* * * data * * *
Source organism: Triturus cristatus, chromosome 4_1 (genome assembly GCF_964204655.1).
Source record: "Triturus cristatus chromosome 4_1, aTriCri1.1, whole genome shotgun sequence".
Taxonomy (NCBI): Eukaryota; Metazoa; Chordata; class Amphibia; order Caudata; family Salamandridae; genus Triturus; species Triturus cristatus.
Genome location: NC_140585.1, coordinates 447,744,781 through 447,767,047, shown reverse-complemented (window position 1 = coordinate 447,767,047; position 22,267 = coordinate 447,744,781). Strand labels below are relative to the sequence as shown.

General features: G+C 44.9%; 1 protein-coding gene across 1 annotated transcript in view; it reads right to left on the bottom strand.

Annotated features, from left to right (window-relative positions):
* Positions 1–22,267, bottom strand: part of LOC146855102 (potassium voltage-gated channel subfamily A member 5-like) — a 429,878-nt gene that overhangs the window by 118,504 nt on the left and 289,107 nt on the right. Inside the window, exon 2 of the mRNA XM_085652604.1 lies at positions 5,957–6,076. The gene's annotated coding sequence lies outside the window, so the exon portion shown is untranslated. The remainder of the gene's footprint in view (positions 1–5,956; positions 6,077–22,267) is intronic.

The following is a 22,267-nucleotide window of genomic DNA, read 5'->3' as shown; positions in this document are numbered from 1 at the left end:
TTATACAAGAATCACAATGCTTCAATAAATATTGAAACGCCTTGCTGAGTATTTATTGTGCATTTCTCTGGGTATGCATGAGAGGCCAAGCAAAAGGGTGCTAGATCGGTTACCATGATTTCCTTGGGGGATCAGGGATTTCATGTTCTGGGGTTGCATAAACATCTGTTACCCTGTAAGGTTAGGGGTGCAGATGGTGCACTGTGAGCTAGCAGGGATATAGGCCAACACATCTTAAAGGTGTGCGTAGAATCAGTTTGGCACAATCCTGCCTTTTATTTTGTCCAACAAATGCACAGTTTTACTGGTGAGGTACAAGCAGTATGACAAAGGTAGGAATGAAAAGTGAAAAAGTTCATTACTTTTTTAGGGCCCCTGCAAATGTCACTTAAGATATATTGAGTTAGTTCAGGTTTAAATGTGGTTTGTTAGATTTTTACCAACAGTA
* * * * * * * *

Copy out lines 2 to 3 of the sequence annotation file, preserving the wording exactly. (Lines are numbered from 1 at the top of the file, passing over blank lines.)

Source record: "Triturus cristatus chromosome 4_1, aTriCri1.1, whole genome shotgun sequence".
Taxonomy (NCBI): Eukaryota; Metazoa; Chordata; class Amphibia; order Caudata; family Salamandridae; genus Triturus; species Triturus cristatus.